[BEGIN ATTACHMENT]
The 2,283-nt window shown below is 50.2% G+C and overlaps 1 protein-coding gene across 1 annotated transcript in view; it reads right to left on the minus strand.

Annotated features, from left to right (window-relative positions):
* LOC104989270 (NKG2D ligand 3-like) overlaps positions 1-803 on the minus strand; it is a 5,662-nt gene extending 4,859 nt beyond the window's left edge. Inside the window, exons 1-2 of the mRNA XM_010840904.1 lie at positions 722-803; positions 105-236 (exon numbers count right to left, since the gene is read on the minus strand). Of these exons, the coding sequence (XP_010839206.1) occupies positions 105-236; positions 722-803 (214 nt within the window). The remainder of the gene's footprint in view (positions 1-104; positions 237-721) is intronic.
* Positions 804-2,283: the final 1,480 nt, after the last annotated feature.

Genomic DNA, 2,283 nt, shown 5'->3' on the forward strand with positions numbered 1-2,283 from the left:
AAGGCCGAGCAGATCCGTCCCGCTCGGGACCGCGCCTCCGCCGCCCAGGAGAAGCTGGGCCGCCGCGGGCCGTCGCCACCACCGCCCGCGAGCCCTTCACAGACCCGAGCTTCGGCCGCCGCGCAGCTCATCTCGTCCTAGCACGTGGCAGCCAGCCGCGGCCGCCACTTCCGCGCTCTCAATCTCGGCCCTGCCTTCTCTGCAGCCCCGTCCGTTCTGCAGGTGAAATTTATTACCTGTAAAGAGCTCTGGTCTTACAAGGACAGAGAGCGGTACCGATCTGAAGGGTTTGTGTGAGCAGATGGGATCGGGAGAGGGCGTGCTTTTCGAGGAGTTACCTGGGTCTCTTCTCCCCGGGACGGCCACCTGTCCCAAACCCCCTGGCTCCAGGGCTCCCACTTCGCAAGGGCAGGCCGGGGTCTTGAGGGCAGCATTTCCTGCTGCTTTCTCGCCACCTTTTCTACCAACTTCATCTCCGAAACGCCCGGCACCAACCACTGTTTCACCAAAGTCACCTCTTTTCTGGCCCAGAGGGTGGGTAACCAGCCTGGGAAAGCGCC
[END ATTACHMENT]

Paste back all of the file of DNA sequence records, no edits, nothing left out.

The 2,283-nt window shown below is 50.2% G+C and overlaps 1 protein-coding gene across 1 annotated transcript in view; it reads right to left on the minus strand.

Annotated features, from left to right (window-relative positions):
* LOC104989270 (NKG2D ligand 3-like) overlaps positions 1-803 on the minus strand; it is a 5,662-nt gene extending 4,859 nt beyond the window's left edge. Inside the window, exons 1-2 of the mRNA XM_010840904.1 lie at positions 722-803; positions 105-236 (exon numbers count right to left, since the gene is read on the minus strand). Of these exons, the coding sequence (XP_010839206.1) occupies positions 105-236; positions 722-803 (214 nt within the window). The remainder of the gene's footprint in view (positions 1-104; positions 237-721) is intronic.
* Positions 804-2,283: the final 1,480 nt, after the last annotated feature.

Genomic DNA, 2,283 nt, shown 5'->3' on the forward strand with positions numbered 1-2,283 from the left:
AAGGCCGAGCAGATCCGTCCCGCTCGGGACCGCGCCTCCGCCGCCCAGGAGAAGCTGGGCCGCCGCGGGCCGTCGCCACCACCGCCCGCGAGCCCTTCACAGACCCGAGCTTCGGCCGCCGCGCAGCTCATCTCGTCCTAGCACGTGGCAGCCAGCCGCGGCCGCCACTTCCGCGCTCTCAATCTCGGCCCTGCCTTCTCTGCAGCCCCGTCCGTTCTGCAGGTGAAATTTATTACCTGTAAAGAGCTCTGGTCTTACAAGGACAGAGAGCGGTACCGATCTGAAGGGTTTGTGTGAGCAGATGGGATCGGGAGAGGGCGTGCTTTTCGAGGAGTTACCTGGGTCTCTTCTCCCCGGGACGGCCACCTGTCCCAAACCCCCTGGCTCCAGGGCTCCCACTTCGCAAGGGCAGGCCGGGGTCTTGAGGGCAGCATTTCCTGCTGCTTTCTCGCCACCTTTTCTACCAACTTCATCTCCGAAACGCCCGGCACCAACCACTGTTTCACCAAAGTCACCTCTTTTCTGGCCCAGAGGGTGGGTAACCAGCCTGGGAAAGCGCC